Fantastic post! really enjoyed reading it, despite all the negative consequences that are coming to the polar bears due to our human impacts. What captured my attention was the fact that we don't usually think about our everyday actions influencing polar bears. Probably, because this is more of an indirect impact that doesn't appear to affect us as humans. However, I still agree with the idea that we should do what we can to lessen the impact on these creatures since it could ultimately come back and hurt us in the future. We can't immediately solve this problem overnight, but what are some smaller goals that we can work towards in order to help fix this problem? Since this is a really big problem (that many people don't seem to care about). I think the best solution would be to tackle smaller issues that lead to the melting sea ice. This way we aren't confronting climate change head on, but we are still working to make a difference on this planet.

Once again great post! look forward to seeing what you post in the future!

[Opening song: Take it all back instrumental – Judah & The Lion]

Hey everyone, welcome to todays show! As most of you know I’m a current college student at SUNY Brockport and I’m doing this podcast show for my TV and writing class. The topic of discussion for today involves climate change. But more specifically, how climate change is affecting the polar bears habitat in the arctic.

We were lucky enough to interview a fellow student at the University of Guelph, Josie Mielhausen. She’s been kind enough to share some of her thoughts on the matter and she is the sole purpose for me to do a show on this topic today after reading an article she wrote on Polar bears habitat.

Where I want to begin with all of this first and foremost, climate change is a serious issue, and for those of you who don’t believe in it, you better start. Significant evidence has shown that Arctic sea ice is declining at 13.3% per decade while sea levels continue to rise 3.4 millimeters per year. These statics are found right on NASA's website!

Seeing how the arctic sea ice is rapidly declining, what’s this mean for polar bears? Polar Bears depend on the sea ice for a number of things including hunting, resting, and even breeding. What will happen if we completely lose the arctic ice? Lets face it; polar bears probably won’t be a species.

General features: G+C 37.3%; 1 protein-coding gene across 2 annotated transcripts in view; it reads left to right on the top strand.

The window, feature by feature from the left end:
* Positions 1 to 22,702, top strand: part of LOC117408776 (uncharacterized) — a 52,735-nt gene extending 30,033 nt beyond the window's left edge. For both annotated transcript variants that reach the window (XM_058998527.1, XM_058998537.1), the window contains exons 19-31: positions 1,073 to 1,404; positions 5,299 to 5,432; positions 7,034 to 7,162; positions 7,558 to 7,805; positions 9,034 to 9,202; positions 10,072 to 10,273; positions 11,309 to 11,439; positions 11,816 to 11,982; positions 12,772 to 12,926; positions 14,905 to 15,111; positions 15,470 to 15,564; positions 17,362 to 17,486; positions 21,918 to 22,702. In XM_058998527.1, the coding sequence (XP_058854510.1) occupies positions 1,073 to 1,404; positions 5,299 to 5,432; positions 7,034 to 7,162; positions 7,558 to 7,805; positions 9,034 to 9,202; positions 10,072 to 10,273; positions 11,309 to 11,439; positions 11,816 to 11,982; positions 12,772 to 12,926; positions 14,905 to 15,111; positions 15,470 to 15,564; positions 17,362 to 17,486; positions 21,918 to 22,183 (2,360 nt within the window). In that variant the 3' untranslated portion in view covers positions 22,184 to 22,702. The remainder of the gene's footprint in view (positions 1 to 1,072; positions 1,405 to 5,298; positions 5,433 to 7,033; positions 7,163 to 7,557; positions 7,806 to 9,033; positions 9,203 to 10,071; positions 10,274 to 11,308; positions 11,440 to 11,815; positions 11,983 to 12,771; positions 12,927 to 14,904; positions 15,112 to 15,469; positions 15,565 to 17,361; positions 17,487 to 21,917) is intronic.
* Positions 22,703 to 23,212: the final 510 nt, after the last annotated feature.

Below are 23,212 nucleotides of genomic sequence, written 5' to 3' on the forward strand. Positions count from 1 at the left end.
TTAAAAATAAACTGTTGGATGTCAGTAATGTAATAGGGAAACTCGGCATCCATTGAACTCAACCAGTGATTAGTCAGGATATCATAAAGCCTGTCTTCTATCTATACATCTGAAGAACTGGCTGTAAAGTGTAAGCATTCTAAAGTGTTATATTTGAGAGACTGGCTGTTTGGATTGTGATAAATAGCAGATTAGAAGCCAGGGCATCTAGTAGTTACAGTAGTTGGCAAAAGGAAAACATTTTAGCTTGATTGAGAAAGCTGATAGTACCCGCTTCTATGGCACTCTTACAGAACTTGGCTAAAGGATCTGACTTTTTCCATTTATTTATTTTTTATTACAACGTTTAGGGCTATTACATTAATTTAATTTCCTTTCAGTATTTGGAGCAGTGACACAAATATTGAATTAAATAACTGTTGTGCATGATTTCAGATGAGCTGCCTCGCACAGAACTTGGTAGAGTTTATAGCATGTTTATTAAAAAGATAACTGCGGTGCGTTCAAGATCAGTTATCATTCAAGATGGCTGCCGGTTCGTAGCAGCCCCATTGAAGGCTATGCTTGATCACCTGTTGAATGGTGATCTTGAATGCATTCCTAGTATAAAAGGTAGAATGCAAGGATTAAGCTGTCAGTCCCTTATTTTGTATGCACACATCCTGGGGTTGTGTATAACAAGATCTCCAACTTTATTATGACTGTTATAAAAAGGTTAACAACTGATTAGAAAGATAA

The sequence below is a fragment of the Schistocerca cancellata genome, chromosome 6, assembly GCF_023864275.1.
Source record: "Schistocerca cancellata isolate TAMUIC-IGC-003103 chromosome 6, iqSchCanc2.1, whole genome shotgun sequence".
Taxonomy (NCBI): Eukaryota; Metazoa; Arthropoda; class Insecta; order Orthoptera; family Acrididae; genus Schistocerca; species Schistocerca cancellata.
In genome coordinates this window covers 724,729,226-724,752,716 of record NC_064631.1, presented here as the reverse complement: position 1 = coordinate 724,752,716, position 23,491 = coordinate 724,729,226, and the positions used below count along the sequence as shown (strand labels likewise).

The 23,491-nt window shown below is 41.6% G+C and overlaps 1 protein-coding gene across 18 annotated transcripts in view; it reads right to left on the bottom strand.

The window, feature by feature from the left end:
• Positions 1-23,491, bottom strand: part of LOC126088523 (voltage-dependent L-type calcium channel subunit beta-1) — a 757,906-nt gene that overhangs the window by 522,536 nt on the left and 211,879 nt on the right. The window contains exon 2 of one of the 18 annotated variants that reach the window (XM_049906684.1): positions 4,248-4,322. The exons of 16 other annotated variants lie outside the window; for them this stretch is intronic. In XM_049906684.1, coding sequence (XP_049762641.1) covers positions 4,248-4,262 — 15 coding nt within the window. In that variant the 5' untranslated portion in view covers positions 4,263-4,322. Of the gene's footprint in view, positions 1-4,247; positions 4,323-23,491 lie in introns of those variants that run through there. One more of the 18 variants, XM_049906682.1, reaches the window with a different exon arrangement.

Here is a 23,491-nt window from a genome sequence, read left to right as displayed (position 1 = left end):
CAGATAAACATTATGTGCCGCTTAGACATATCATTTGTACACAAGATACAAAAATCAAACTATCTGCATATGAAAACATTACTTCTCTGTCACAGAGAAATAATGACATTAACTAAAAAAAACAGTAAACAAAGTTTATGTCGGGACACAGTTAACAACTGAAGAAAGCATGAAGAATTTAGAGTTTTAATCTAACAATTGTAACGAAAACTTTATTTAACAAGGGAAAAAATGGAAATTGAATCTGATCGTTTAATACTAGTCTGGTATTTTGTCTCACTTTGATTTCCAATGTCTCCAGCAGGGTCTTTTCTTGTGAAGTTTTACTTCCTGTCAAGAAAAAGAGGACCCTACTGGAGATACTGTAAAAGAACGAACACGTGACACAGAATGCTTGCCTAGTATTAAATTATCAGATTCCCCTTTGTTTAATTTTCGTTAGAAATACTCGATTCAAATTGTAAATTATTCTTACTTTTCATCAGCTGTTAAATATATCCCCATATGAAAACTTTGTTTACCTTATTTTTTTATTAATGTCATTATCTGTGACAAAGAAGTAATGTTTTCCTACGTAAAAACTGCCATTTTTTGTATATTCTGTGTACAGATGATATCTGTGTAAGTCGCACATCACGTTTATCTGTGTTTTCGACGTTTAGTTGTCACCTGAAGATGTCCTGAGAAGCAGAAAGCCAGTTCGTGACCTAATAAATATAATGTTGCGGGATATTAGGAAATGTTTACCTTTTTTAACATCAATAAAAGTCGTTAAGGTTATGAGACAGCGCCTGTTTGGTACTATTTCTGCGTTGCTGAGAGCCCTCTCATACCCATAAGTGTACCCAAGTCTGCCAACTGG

So what can we do to help out the beautiful species? Well first off, we need to do more convincing that there’s a problem with climate change. There are too many people that have a hard time believing in the concept but we need to do more educating.

When interviewing Josie, she gave some great insight to her personal opinions on what could be done to help out, at first she said, “We can do small things, like taking public transportation to cut greenhouse gas emissions, being more cautious when it comes to purchasing produce and making sure its local/sustainably harvested/avoiding excess packaging/minimizing consumption/etc., but how much does that really change, and on what scale? Who knows if we are going notice the impacts of such actions in the next 10 years, or in the next 100 years.” Josie is 100% right. I mean really, these are the most basic things we could do to try and help. What we really need are more drastic measures to be taken, measures that will take science to the next level and will require countries to invest time and money into helping the environment.

Then Josie offered this, “Whether it's designating northern protected areas as polar bear sanctuaries, or using captivity as a measure of preserving species, we DO have the knowledge and technologies needed to create that positive future.” To go off what she says, there are options on what we can do for this species to save them even if we can’t save their home. But drastic measures need to be taken.

I appreciate Josie for taking the time for my interview and for all those that tuned into this weeks episode. Please join us next week as we discuss Star Wars, and why it’s the greatest movie series ever. Thanks for tuning in, see ya next week!

[Venice – Adam Snow Bootleg] Fades in the background.

Hi there,